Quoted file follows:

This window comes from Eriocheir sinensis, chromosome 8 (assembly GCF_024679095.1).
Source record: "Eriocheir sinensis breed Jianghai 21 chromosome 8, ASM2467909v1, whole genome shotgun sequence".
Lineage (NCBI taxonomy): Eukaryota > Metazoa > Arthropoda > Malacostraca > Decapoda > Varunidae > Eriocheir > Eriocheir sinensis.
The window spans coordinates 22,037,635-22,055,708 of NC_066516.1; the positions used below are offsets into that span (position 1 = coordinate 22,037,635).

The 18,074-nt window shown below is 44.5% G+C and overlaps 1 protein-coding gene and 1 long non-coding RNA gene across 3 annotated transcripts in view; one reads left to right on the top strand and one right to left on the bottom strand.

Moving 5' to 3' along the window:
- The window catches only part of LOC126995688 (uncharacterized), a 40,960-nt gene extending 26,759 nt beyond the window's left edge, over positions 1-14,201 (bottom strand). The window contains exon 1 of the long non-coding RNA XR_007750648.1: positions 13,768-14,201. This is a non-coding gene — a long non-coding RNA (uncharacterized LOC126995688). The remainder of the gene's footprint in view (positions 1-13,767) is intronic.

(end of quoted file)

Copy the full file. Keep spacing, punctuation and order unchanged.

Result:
This window comes from Eriocheir sinensis, chromosome 8 (assembly GCF_024679095.1).
Source record: "Eriocheir sinensis breed Jianghai 21 chromosome 8, ASM2467909v1, whole genome shotgun sequence".
Lineage (NCBI taxonomy): Eukaryota > Metazoa > Arthropoda > Malacostraca > Decapoda > Varunidae > Eriocheir > Eriocheir sinensis.
The window spans coordinates 22,037,635-22,055,708 of NC_066516.1; the positions used below are offsets into that span (position 1 = coordinate 22,037,635).

The 18,074-nt window shown below is 44.5% G+C and overlaps 1 protein-coding gene and 1 long non-coding RNA gene across 3 annotated transcripts in view; one reads left to right on the top strand and one right to left on the bottom strand.

Moving 5' to 3' along the window:
- The window catches only part of LOC126995688 (uncharacterized), a 40,960-nt gene extending 26,759 nt beyond the window's left edge, over positions 1-14,201 (bottom strand). The window contains exon 1 of the long non-coding RNA XR_007750648.1: positions 13,768-14,201. This is a non-coding gene — a long non-coding RNA (uncharacterized LOC126995688). The remainder of the gene's footprint in view (positions 1-13,767) is intronic.